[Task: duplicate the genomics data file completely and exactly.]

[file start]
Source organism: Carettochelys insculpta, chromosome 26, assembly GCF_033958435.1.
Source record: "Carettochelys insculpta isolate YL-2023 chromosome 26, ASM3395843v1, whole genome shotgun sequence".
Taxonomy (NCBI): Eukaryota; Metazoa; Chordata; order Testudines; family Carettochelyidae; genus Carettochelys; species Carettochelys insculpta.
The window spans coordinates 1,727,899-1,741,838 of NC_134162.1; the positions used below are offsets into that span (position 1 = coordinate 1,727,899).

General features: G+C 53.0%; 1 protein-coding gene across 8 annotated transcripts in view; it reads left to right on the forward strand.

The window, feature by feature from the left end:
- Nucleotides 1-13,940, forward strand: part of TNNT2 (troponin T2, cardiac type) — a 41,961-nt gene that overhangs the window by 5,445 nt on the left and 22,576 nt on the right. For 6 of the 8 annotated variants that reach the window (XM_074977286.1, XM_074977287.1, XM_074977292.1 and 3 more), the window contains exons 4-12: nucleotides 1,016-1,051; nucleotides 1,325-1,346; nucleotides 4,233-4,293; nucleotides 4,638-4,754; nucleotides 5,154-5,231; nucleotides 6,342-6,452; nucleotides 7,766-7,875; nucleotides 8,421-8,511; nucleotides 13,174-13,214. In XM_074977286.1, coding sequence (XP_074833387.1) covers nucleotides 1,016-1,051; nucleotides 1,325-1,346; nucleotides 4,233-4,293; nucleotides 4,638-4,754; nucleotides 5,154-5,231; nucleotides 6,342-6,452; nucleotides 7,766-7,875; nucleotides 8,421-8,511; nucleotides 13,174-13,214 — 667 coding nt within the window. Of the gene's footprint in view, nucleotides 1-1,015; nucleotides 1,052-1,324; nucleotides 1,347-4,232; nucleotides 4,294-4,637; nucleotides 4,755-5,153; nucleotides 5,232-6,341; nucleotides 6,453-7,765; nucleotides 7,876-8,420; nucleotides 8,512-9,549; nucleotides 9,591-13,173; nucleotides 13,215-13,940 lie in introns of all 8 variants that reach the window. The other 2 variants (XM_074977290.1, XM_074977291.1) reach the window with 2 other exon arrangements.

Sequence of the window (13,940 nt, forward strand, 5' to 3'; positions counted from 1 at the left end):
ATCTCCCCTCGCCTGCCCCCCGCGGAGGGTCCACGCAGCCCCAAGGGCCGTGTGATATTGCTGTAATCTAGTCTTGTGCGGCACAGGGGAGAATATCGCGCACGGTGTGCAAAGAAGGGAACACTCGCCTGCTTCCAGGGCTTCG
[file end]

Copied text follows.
Source organism: Carettochelys insculpta, chromosome 26, assembly GCF_033958435.1.
Source record: "Carettochelys insculpta isolate YL-2023 chromosome 26, ASM3395843v1, whole genome shotgun sequence".
Taxonomy (NCBI): Eukaryota; Metazoa; Chordata; order Testudines; family Carettochelyidae; genus Carettochelys; species Carettochelys insculpta.
The window spans coordinates 1,727,899-1,741,838 of NC_134162.1; the positions used below are offsets into that span (position 1 = coordinate 1,727,899).

General features: G+C 53.0%; 1 protein-coding gene across 8 annotated transcripts in view; it reads left to right on the forward strand.

The window, feature by feature from the left end:
- Nucleotides 1-13,940, forward strand: part of TNNT2 (troponin T2, cardiac type) — a 41,961-nt gene that overhangs the window by 5,445 nt on the left and 22,576 nt on the right. For 6 of the 8 annotated variants that reach the window (XM_074977286.1, XM_074977287.1, XM_074977292.1 and 3 more), the window contains exons 4-12: nucleotides 1,016-1,051; nucleotides 1,325-1,346; nucleotides 4,233-4,293; nucleotides 4,638-4,754; nucleotides 5,154-5,231; nucleotides 6,342-6,452; nucleotides 7,766-7,875; nucleotides 8,421-8,511; nucleotides 13,174-13,214. In XM_074977286.1, coding sequence (XP_074833387.1) covers nucleotides 1,016-1,051; nucleotides 1,325-1,346; nucleotides 4,233-4,293; nucleotides 4,638-4,754; nucleotides 5,154-5,231; nucleotides 6,342-6,452; nucleotides 7,766-7,875; nucleotides 8,421-8,511; nucleotides 13,174-13,214 — 667 coding nt within the window. Of the gene's footprint in view, nucleotides 1-1,015; nucleotides 1,052-1,324; nucleotides 1,347-4,232; nucleotides 4,294-4,637; nucleotides 4,755-5,153; nucleotides 5,232-6,341; nucleotides 6,453-7,765; nucleotides 7,876-8,420; nucleotides 8,512-9,549; nucleotides 9,591-13,173; nucleotides 13,215-13,940 lie in introns of all 8 variants that reach the window. The other 2 variants (XM_074977290.1, XM_074977291.1) reach the window with 2 other exon arrangements.

Sequence of the window (13,940 nt, forward strand, 5' to 3'; positions counted from 1 at the left end):
ATCTCCCCTCGCCTGCCCCCCGCGGAGGGTCCACGCAGCCCCAAGGGCCGTGTGATATTGCTGTAATCTAGTCTTGTGCGGCACAGGGGAGAATATCGCGCACGGTGTGCAAAGAAGGGAACACTCGCCTGCTTCCAGGGCTTCG